Pursuant to 28 U.S.C. § 2253(c), unless a circuit justice or judge issues a certificate of appealability ("COA"), an appeal may not be taken from a final order in a proceeding under 28 U.S.C. § 2254. A COA may issue only if the applicant has made a substantial showing of the denial of a constitutional right. 28 U.S.C. § 2253(c)(2). "A petitioner satisfies this standard by demonstrating that jurists of reason could disagree with the district court's resolution of his constitutional claims or that jurists could conclude the issues presented are adequate to deserve encouragement to proceed further." Miller-El v. Cockrell, 537 U.S. 322 (2003). "When the district court denies a habeas petition on procedural grounds without reaching the prisoner's underlying constitutional claim, a COA should issue when the prisoner shows, at least, that jurists of reason would find it debatable whether the petition states a valid claim of the denial of a constitutional right and that jurists of reason would find it debatable whether the district court was correct in its procedural ruling." Slack v. McDaniel, 529 U.S. 473, 484 (2000). Here, jurists of reason would not find the procedural disposition of this case debatable. See Vogt, 2010 WL 126155, at *8 (concluding that "jurists of reason would not find it debatable whether the Petition was filed within the one-year limitation period provided for under AEDPA" and denying a certificate of appealability). Accordingly, there is no basis for the issuance of a certificate of appealability.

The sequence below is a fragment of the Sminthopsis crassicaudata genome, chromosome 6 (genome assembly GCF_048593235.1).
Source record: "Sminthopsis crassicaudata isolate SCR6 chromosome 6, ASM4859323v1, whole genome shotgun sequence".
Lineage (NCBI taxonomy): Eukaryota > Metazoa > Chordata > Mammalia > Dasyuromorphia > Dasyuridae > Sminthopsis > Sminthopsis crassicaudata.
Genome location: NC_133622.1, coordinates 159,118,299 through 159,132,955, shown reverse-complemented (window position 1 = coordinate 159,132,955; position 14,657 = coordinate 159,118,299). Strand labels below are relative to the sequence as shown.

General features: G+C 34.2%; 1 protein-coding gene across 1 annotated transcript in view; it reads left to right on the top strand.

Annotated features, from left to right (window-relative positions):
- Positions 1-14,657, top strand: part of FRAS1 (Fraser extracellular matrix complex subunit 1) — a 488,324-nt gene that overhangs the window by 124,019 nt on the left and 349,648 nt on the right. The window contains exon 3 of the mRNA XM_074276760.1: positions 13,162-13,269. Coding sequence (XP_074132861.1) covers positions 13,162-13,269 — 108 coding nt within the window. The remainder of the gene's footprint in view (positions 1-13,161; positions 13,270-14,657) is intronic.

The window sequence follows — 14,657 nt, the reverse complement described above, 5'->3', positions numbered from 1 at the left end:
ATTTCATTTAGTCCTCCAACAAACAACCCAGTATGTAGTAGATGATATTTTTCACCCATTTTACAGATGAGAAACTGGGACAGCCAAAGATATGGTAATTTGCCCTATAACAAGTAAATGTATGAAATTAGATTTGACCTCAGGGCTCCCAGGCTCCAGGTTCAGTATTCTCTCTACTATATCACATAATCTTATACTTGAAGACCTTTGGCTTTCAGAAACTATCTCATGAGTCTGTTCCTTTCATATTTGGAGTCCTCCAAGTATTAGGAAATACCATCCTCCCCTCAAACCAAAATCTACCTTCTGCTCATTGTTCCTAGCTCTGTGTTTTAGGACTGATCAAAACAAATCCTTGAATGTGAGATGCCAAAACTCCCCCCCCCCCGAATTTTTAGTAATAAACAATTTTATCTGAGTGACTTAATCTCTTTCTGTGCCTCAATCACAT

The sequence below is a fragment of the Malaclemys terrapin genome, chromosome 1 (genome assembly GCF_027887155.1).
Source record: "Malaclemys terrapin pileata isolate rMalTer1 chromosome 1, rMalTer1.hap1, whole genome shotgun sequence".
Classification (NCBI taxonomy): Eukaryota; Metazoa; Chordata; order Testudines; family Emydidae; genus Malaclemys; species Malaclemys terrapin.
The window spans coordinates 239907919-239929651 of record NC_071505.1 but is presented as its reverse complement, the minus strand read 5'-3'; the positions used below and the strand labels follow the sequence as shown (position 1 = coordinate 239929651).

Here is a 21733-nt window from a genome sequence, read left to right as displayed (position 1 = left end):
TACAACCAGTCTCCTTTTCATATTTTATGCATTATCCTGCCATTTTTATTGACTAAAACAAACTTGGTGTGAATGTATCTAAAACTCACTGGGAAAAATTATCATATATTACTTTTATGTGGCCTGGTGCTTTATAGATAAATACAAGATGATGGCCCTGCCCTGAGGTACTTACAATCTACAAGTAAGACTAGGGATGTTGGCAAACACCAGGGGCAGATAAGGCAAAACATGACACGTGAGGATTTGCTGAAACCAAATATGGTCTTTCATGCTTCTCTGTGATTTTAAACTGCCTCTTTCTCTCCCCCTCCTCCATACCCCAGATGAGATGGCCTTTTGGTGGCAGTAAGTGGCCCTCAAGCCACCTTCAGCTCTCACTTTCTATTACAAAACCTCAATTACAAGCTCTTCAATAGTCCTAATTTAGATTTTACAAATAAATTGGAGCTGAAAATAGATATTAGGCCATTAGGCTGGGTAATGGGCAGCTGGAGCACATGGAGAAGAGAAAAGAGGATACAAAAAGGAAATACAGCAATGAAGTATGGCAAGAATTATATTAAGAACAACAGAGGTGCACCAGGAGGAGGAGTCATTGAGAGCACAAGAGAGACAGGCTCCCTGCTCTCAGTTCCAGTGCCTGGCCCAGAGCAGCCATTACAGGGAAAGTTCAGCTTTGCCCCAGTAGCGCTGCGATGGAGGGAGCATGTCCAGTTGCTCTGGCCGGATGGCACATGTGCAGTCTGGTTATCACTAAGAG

The denial of a certificate of appealability does not prevent Mosley from appealing the order denying his petition so long as he seeks, and obtains, a certificate of appealability from the court of appeals. See FED. R. APP. P. 22(b)(1), (2).

A separate order will enter.